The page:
To the two-value conversion circuit 4 is connected, through the ganged mode changing switches SW1 and SW2, a black pixel detecting circuit 16, and then to the black pixel detecting circuit 16 is connected, through an OR circuit 17, a pixel counter 18. The black pixel detecting circuit 16 detects the black pixels forming each pattern (the hatched portions in FIG. 4), and the pixel counter 18 counts the output (corresponding to the black pixels) of the black pixel detecting circuit 16). Also at the output end of the black pixel detecting circuit 16 is connected an adder 19, and this adder 19 adds in hardware for each horizontal scan line the horizontal address for the standard memory 5 or the buffer memory 6 at every black pixel detection timing. This addition value is read into the buffer register 20 for every horizontal scan line, and the cumulative value of the addition is preserved by the buffer register 20. The count data of the pixel counter 18, during each horizontal blanking interval, and the cumulative value of the buffer register 20, at the end of each horizontal scan line, are read through the I/O port 21 into the CPU 22, and the CPU 22, based on the count data and count values read in, computes as described below a weighted mean, and then obtains the positional deviation values ΔX and ΔY for the input pattern with respect to the standard pattern.
The addition values of said horizontal addresses may also be read into the CPU 22 during the horizontal blanking time, and subjected to cumulative processing in the CPU 22.
At the readout output end of the standard memory 5 and the buffer memory 6 is connected an exclusive or (XOR) circuit 23, and at the output end of the XOR circuit 23 is connected the pixel counter 18 through the OR circuit 17. When comparing patterns, the XOR circuit 23 shows an output which is `1` whenever the pixel data values read out from the memories 5 and 6 do not agree, and therefore, in this case, the pixel counter 18 counts the number of disagreeing pixels in the two patterns. This count data is read into the CPU 22 through the I/O port 21, and the CPU 22 displays this data on the display 24, and by comparison of the size of this value with a threshold value set on a setting switch 25, determines a pattern match or mismatch. In the drawing, the PROM 26 holds programs for, for example, position correction, and the RAM 27 holds training data and also provides other work areas used in processing. The gate circuits 28 and 29 generate interrupt signals INT1 and INT2 to the CPU 22, and the OR circuit 30 is a reset circuit for the pixel counter 18.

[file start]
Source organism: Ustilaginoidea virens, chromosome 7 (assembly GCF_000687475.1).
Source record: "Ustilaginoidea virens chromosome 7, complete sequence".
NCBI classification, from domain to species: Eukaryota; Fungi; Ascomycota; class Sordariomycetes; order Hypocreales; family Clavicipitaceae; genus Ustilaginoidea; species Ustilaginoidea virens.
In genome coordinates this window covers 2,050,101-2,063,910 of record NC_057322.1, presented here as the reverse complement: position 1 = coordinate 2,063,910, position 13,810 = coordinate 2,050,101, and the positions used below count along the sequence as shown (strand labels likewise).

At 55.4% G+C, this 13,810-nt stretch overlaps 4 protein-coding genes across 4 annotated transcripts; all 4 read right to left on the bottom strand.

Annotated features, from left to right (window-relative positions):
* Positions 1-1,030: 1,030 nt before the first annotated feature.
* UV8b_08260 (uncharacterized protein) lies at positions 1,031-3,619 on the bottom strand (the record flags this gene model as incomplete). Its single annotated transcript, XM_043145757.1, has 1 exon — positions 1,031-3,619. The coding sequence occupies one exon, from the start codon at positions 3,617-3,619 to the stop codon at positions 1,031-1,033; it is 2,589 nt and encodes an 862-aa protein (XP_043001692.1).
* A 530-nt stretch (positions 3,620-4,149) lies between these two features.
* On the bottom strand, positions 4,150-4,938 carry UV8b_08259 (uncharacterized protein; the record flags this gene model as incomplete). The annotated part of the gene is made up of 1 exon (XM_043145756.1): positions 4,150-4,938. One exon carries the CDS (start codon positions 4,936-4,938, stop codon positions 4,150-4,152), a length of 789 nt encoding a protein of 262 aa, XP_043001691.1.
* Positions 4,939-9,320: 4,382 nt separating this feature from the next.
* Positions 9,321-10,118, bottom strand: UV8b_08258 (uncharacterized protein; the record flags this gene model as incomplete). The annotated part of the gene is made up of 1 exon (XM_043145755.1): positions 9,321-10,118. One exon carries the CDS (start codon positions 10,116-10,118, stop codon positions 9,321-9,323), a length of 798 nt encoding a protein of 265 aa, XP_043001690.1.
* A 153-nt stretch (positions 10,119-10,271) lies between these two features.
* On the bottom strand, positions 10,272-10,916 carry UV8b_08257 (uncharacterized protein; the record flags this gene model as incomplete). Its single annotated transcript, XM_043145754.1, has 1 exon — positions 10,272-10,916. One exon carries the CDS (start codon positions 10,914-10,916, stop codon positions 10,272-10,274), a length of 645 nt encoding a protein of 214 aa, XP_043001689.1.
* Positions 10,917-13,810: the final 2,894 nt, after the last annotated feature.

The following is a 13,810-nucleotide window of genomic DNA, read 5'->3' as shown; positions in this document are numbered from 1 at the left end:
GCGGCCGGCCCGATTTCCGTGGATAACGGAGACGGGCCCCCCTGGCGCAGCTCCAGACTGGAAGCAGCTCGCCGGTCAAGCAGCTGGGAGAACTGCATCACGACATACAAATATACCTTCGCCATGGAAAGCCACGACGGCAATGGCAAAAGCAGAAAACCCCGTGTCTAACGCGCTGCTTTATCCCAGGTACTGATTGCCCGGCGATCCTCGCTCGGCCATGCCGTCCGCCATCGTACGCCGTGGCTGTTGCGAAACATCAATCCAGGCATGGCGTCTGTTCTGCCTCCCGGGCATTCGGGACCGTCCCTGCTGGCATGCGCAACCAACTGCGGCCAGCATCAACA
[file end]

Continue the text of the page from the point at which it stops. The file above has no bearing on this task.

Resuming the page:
As an example, FIG. 6a shows a standard pattern P held in the standard memory 5 and FIG. 6b shows an input pattern Pi held in the buffer memory 6. In the drawing, G1 and G2 are the weighted means positions (i.e., the centers of gravity) of the standard pattern P and the input pattern Pi, and X1, Y1, X2, Y2 are the position data values for the centers of gravity G1 and G2, and the center of gravity G2 of the input pattern Pi is displaced with respect to the center of gravity G1 of the standard pattern P by ΔX horizontally and ΔY vertically.
Thus, after the mode changing switches SW1 and SW2 are set to the training side `a`, a standard model is imaged by the television camera 1f, two-value processing is carried out for the first odd field of the video signal VDi, and the standard pattern P is written into the standard memory 5. At the same timing the output of the two-value conversion circuit 4 is sent to the black pixel detecting circuit 16, the pixel counter 8 counts the output (corresponding to the number of black pixels) of the black pixel detecting circuit 16, the adder 19 adds the horizontal addresses in the standard memory 5 for each black pixel detection timing, and the summed values for each horizontal scan are written into the buffer register 20 and accumulated. Then, for each horizontal blanking interval, an interrupt signal INT1 to the CPU 22 is generated, and at that time the count value of the pixel counter 18 is read in.